Where Opportunity Knocks
Determining where to open ? or sometimes close ? a convenience store can be as difficult as trying to judge a candy bar by its wrapper. What may look good on the shelf may or may not live up to customer expectations. Hence, an undersaturated market may or may not be the best place to open new stores; the same holds true if a market is oversaturated.
Predicting what works where can be challenging. Oversaturation can be driven by proximity to an interstate, university or military base. Or, a market can be a destination for tourists, employment or medical services. Factors causing undersaturation, in contrast, can include low income, high property costs, loss of a major employer or competition from another retail channel. There is no clear-cut answer.
Using a combination of data and analysis, the Convenience Store News 2014 Saturation Study seeks to help retailers identify which areas of the United States are ripe for growth and which areas already have their fill of c-stores. This year?s study, which picks up where the 2008 and 2004 installments left off, is based on 381 markets, including metropolitan statistical areas (MSAs) that have an urban core population of at least 50,000.
Saturation is defined as population divided by c-store count. The saturation for each state and market area is calculated and the results are then indexed against the national average. An index of 100 is average. Any index above 100 indicates an area with fewer people per c-store than the national average, or high saturation (generally not an opportunity for growth). An index below 100 indicates an area with more people per store than average, or low saturation (generally an opportunity for growth).
Just looking at the indexes alone, though, doesn?t tell the whole story of a market.
?If you read the study and say you should build more stores in low saturation markets and you shouldn?t do so in high indexing markets, it?s not that simple,? cautioned Neil Stern, partner at retail consulting firm McMillian/Doolittle in Chicago.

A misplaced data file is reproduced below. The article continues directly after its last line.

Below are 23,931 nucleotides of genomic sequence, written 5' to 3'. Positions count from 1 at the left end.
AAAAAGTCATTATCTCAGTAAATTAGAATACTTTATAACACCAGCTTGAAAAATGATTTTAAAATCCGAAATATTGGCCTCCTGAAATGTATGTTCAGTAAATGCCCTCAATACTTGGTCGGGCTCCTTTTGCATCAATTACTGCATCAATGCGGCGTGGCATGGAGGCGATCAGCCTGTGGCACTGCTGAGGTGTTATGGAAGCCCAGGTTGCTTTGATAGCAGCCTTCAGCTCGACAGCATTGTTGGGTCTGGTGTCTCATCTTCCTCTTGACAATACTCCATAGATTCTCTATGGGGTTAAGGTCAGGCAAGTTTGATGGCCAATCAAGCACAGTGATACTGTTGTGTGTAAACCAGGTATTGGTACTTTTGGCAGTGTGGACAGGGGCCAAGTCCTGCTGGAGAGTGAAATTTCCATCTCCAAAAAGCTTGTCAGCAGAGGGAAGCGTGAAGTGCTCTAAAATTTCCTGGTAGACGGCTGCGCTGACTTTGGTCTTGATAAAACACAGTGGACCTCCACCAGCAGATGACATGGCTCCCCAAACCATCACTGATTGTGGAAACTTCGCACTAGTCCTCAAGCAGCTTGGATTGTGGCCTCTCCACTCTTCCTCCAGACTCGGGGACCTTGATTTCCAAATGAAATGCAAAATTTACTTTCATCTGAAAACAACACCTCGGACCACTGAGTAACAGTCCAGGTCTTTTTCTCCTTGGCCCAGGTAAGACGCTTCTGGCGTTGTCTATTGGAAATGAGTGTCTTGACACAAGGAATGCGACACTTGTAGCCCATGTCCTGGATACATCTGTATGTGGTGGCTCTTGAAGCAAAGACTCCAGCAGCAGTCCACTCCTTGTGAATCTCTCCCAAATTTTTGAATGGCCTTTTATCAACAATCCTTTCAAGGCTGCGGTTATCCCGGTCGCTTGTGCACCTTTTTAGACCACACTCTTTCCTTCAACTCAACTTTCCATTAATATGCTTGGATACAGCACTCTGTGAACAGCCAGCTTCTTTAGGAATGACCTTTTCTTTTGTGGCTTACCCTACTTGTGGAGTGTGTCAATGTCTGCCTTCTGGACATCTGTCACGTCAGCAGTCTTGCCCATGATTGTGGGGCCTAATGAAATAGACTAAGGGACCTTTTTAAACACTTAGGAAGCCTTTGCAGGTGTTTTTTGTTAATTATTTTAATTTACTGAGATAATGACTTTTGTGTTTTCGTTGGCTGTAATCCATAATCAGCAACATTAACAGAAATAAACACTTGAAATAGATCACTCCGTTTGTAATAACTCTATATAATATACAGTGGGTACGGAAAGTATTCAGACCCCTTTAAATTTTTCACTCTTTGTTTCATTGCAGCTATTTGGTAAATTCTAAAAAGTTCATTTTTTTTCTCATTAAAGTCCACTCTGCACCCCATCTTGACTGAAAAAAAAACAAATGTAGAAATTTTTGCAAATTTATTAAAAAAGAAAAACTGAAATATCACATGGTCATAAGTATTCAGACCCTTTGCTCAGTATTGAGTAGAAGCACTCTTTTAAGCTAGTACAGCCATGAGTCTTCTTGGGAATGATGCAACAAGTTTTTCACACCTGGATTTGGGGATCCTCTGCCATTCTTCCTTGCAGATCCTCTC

Take the case of Trenton, N.J., and Grand Island, Neb. These areas are polar opposites: Trenton is the most undersaturated market in the densely populated Northeast, while Grand Island is the most oversaturated city in the more thinly populated Midwest.
CSNews chose to take a close look at these communities because the conditions they face are shared by a number of other markets in the study.
Trenton is home to 370,414 people, which translates to a whopping 11,033 people per square mile, according to CSNews and city-data.com figures, respectively. With a population of 3,562 humans per store and a low index of 58, Trenton would seem ripe for development.
It is not. Median income is $31,311 (compared to a state average of $69,667), median home value is $111,400 (state average is $311,500), unemployment is 23.6 percent and 26 percent of people did not finish high school. In addition, several thousand of the city?s residents live in the state maximum security prison, making them unlikely convenience store shoppers, according to city-data.com. The crime rate is also high.
?Many inner cities are not destinations since nobody works there,? said Aaron Jackson, director at Dechert Hampe & Co., a sales and marketing management consulting firm. ?And when it comes to inner cities and big chains, saturation is purely related to the business model of how much discretionary income people have.?
Other markets that face challenges similar to those in Trenton include: Washington, D.C./Arlington, Va.; Chicago; Newark, Jersey City and Camden, N.J.; Philadelphia; Baltimore; El Paso, Texas; and Los Angeles.
Then, there is Grand Island, Neb. With about a fourth of the population of Trenton, it is in the heart of a highly agricultural state and has just 2,329 people per square mile. With 56 convenience stores, population per store is 1,500. But unlike Trenton, many Grand Island residents are likely c-store shoppers. And there is little crime.